A delegation of senior leadership of Pakistan United Christian Movement (PUCM) headed by its Chairman A David called on newly-appointed Chief Election Commissioner of Pakistan and shared their suggestion for electoral reforms.

According to a press release issued here, the PUCM delegation felicitated the Election Commissioner on assuming the office. On the occasion, the PUCM delegates expressed support for the electoral reforms and stressed that the reforms were vital to strengthen democratic institutions and processes in the country.

The delegation apprised the Election Commissioner of the concerns of religious minorities regarding the electoral system and lack of their representatives’ access to the legislative bodies both in National and Provincial assemblies. It was recommended that the non-Muslim Pakistanis should be allowed to exercise their constitutional right of franchise, to elect their own representatives.

The delegation stressed that the current system for representatives of religious minorities was contrary to Article 226 of the Constitution of Pakistan. The reserved seats for minorities (and women) are filled by a priority list for the candidates submitted by respective parties to the Election Commission in advance.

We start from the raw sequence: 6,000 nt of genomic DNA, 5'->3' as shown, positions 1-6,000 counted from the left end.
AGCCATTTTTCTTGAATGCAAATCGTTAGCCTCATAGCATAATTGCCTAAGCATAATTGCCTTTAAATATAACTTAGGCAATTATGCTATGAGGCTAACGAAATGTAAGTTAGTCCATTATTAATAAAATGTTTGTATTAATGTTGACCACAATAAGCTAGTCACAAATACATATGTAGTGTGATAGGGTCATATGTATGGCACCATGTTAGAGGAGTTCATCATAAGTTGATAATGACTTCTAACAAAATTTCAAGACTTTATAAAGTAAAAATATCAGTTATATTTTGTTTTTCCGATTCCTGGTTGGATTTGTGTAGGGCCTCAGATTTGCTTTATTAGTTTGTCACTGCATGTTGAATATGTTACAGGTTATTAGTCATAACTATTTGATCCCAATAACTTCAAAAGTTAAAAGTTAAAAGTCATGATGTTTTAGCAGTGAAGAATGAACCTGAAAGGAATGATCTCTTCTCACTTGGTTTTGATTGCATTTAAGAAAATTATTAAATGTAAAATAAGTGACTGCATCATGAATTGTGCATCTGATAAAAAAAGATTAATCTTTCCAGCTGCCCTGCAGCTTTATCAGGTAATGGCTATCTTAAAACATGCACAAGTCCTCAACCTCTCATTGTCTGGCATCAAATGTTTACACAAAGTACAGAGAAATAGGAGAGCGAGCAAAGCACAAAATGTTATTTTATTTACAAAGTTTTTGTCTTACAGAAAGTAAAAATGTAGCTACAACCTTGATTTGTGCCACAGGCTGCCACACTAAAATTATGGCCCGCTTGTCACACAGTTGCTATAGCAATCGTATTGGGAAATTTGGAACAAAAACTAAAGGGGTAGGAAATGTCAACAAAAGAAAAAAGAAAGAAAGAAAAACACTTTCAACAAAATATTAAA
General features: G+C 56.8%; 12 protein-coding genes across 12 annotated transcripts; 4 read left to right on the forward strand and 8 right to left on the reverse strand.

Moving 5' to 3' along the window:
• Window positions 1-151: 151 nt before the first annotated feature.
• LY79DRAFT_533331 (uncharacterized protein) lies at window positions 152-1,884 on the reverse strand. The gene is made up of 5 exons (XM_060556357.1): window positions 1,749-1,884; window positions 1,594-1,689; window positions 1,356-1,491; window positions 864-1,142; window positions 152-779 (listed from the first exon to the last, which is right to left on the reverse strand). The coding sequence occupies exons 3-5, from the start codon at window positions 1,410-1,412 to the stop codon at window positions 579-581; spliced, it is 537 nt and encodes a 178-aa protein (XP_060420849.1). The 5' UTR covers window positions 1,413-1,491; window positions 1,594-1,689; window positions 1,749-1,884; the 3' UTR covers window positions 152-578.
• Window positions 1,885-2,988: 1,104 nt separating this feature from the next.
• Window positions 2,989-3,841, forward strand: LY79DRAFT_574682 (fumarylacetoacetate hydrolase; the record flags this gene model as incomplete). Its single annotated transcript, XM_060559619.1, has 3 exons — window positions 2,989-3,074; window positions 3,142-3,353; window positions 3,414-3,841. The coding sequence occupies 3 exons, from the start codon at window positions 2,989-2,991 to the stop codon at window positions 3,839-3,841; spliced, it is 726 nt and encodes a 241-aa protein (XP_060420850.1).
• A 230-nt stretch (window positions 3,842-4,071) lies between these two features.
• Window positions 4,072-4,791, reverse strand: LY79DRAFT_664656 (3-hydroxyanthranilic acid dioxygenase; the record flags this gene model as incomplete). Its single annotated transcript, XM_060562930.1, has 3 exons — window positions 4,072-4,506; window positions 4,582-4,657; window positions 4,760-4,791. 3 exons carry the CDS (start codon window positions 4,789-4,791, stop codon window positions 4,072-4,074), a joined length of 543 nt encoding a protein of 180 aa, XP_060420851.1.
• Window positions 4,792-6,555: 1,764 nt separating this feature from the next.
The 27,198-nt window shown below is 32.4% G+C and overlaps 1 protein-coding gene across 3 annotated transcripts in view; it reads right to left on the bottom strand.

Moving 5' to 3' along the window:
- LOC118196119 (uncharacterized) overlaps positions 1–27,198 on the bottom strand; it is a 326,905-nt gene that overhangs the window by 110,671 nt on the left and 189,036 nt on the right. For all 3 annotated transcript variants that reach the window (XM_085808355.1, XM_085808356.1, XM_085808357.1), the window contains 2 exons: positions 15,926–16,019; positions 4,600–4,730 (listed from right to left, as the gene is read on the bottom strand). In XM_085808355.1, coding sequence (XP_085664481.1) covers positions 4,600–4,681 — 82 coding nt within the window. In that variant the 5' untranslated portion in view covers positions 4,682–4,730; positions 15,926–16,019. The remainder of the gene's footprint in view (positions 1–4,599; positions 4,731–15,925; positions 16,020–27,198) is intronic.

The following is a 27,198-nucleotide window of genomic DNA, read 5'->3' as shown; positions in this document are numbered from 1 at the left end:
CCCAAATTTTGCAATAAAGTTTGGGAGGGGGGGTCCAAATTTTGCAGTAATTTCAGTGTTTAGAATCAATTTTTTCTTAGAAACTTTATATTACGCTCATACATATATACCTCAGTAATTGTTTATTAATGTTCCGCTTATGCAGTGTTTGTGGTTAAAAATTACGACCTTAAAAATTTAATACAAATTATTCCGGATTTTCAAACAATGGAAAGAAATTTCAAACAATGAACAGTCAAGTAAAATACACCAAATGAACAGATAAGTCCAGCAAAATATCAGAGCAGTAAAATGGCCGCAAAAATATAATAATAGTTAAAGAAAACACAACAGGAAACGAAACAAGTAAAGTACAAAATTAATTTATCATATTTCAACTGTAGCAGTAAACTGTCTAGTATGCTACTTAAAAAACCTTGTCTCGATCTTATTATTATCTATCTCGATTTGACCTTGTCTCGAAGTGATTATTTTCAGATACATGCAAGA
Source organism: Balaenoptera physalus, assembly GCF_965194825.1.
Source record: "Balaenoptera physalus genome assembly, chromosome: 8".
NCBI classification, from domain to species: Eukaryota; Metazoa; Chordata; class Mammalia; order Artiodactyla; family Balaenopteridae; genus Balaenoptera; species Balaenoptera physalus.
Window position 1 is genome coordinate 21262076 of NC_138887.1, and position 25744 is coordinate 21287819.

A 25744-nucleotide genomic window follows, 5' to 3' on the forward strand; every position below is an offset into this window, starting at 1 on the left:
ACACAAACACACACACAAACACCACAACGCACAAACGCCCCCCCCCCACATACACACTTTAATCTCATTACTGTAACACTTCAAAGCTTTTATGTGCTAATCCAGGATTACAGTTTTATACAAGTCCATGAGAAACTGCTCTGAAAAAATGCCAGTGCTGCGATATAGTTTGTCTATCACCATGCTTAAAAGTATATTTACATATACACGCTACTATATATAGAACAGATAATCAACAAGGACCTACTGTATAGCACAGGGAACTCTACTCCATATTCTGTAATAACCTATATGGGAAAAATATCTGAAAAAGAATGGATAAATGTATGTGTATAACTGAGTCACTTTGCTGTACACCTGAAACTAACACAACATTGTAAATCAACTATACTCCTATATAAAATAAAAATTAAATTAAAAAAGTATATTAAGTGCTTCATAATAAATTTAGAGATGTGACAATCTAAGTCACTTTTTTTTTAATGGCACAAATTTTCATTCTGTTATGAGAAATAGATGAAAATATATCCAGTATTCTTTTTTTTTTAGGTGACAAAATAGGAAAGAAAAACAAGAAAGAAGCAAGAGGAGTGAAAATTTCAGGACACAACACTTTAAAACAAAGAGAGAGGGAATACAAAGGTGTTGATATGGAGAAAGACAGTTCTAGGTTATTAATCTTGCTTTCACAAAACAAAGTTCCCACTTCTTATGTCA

The concern is that this process is centralized, not participatory. The delegation emphasised that the number of general seats in National and Provincial assemblies was increased in 2002; but the reserved seats for Non-Muslims have not been increased since 1985. This is a severe political and electoral discrimination.

The PUCM strongly suggested increase in the number of seats for Christian community in the National and provincial assemblies by the ratio of 5%. The issue of census was also discussed and the delegation observed that free and impartial census held immediately could ensure precise number of allocated seats for religious minorities, which should be allocated to different religious groups according to their population.

The PUCM delegation also stressed the need for representation for Non-Muslim Pakistani women in the National and provincial legislative assemblies. The parliamentary committee working on electoral reforms (2014) lacks representation of the religious minorities and other marginalized sections.

There is a danger that the process of electoral reforms might not pay enough attention to the concern of Non-Muslim Pakistanis. The delegation suggested that representatives from registered political parties of non-Muslims and civil society organizations should be included in the process, the press release added.